Christ Church

Thoughts from Others

A YouTube Posting by Bishop Jo - Bishop of Dorking
Bishop Jo has posted this You Tube video - keep watching to the end!

The Archdeacon of Dorking, Sunday 29 March
Archdeacon Martin Breadmore had been due to visit the Benefice at St Marys Holmbury, but with all churches closed that visit had to cancelled.  However, he has provided a written sermon and a set of prayers.

The Archdeacon's Sermon - Jesus and the Grieving Sisters
We are certainly living in extraordinary days.  We are all in lockdown as we seek to work together to stem the tide of the Coronavirus that is spreading around the world.  What we are allowed to do and where we are allowed to go have been changing daily, leading to uncertainty, confusion and anxiety.  Churches are closed everywhere and today is the second Sunday when we are worshipping at home rather than together in our church buildings.  Of course our concern and prayers are especially focussed on those who are particularly vulnerable in these days; the elderly and those with underlying health conditions.   I have heard some speak of these times being like a war where we are all fighting an unseen enemy.

It is understandable that in this climate many are frightened, anxious and scared.  The reality of illness and death are on the horizon like never before.  How appropriate it is then that we should spend some time considering John’s account of Jesus raising his dear friend Lazarus from the dead, which is our Gospel reading for today.  The human reality is that none of us can escape death.  All of us are born and all of us will die.  I am sure that many of us know the pain and grief associated with death. 
Death surrounds Jesus at every turn at this point in John’s gospel.  He reveals himself as the Good Shepherd who lays down his life for the sheep; we are told about the thief seeking to destroy the sheep; the Jews trying to stone Jesus because he claims to be God; now his dear friend Lazarus is dead; immediately after raising Lazarus from the dead we read that the religious leaders are hatching a plot to kill Jesus; next Jesus enters into Jerusalem on a donkey – riding to his death.  Death was all around Jesus, so much so that that is probably all he thought of, all he smelt.  Don’t let anyone tell you that Jesus does not understand what it is to be human – what it is to face death and to know its reality.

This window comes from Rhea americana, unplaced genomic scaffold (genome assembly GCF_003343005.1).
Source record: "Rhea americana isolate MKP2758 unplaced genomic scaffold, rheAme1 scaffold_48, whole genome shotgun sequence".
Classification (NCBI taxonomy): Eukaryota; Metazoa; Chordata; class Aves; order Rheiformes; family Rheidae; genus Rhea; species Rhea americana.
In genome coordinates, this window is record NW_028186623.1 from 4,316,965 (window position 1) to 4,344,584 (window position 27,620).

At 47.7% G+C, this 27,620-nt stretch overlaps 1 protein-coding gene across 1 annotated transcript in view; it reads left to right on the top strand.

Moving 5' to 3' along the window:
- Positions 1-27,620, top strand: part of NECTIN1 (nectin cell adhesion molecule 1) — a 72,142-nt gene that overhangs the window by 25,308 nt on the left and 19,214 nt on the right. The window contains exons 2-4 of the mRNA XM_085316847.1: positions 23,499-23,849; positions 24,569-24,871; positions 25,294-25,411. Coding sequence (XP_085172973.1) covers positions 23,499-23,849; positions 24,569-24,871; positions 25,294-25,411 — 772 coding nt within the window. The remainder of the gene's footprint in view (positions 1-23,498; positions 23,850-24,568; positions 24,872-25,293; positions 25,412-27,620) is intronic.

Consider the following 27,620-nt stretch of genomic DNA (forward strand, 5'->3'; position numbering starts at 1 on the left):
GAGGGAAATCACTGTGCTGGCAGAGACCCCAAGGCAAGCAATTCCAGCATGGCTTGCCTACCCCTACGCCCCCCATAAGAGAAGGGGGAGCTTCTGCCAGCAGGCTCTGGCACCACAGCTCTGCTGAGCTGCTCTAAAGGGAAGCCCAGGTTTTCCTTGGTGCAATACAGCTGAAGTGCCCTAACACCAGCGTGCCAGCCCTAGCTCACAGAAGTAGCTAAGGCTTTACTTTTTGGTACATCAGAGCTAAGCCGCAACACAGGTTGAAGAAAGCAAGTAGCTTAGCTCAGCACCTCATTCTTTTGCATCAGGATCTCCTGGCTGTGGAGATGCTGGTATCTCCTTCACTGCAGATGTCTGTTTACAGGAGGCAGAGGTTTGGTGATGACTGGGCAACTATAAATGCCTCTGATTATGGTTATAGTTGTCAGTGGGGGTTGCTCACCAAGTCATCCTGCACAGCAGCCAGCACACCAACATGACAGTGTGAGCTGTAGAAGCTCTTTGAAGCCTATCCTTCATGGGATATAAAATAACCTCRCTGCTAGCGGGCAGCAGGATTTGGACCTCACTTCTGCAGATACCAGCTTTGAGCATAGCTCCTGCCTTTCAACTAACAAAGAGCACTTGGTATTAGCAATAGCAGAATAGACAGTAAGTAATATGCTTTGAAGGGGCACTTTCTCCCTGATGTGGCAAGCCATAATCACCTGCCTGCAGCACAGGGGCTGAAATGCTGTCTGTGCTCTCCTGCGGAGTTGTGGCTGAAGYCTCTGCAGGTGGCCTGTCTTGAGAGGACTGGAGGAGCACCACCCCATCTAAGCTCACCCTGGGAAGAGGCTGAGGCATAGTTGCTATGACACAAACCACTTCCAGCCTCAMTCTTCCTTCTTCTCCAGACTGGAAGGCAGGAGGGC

It is into this context that Jesus speaks words of life and resurrection.  He reveals himself as the Life and the Resurrection.  The Resurrection is no longer simply a doctrine it has a living face and a name.  Jesus speaks to the very core of every human being, to the one thing that frightens us most.  All those who believe in him will die physically but not spiritually, those who believe in him will live with Jesus for ever, a relationship which begins now and goes on beyond the grave and death will not bring this relationship with Jesus to an end because Jesus is the Resurrection and the Life.
Words of enormous comfort surely to the grieving sisters and to all believers today as they realise that nothing, not even death, can separate us from the love of God in Christ Jesus.  

Two things to note about this famous ‘I am’ saying of Jesus:
-  Jesus is the Life because he gives up his life for others – the raising of Lazarus leads directly to the death of Jesus – it is at the cost of life that he gives life – the abundant life that he gives is life through death.
He is the Life only because he is the Resurrection from the dead – in this sense the raising of Lazarus is a sign that reveals that Jesus has power over death and that it cannot and never will defeat him and it of course points to Jesus own death and resurrection.

In 1944 the Jews in Nazi Germany were being exterminated and in the rest of occupied Europe they were being hunted down, rounded up, herded onto trains and shipped off to concentration camps.  But in the Hungarian capital, Budapest, one man, a 32-year old Swedish businessman named Raoul Wallenberg decided that something must be done to stop this.  He realised that he was one of the few people who could do this.  That October, as 100’s of Jews were being forced onto a train bound for the death camp at Auschwitz, Wallenberg stood on the platform handing out documents which said that these people were Swedish citizens and therefore could not be deported.  In the course of the next 3 months, Wallenberg gave these special passes to 1000’s of men, women and children – all of them Jews.  Without these documents they were as good as dead, however with them they could live. In the New Year even though the fighting was drawing closer Wallenberg chose to stay in Hungary to carry on his life saving work.  When the Red Army reached Budapest in January 1945 he went to see the Russian commander but he was never seen again.  The Soviet authorities later admitted that he had died in a prison camp.  He gave his life so that 10’s of 1000’s of others might live.